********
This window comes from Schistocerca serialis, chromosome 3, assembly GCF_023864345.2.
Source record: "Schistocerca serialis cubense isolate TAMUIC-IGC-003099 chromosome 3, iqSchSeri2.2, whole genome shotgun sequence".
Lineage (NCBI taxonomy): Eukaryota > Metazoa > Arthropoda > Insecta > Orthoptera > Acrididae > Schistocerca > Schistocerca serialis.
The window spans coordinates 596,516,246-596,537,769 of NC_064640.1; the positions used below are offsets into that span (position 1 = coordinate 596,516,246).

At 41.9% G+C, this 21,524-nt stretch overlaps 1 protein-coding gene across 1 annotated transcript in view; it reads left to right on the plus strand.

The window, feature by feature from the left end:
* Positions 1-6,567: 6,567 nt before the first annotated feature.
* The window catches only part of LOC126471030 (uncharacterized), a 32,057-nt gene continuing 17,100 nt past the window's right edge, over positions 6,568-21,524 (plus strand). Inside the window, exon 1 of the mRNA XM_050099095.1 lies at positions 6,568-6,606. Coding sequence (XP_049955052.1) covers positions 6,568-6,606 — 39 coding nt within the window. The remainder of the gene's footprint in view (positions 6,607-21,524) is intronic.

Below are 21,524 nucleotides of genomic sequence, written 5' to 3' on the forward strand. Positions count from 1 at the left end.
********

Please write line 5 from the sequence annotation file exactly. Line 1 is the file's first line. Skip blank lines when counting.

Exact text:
At 41.9% G+C, this 21,524-nt stretch overlaps 1 protein-coding gene across 1 annotated transcript in view; it reads left to right on the plus strand.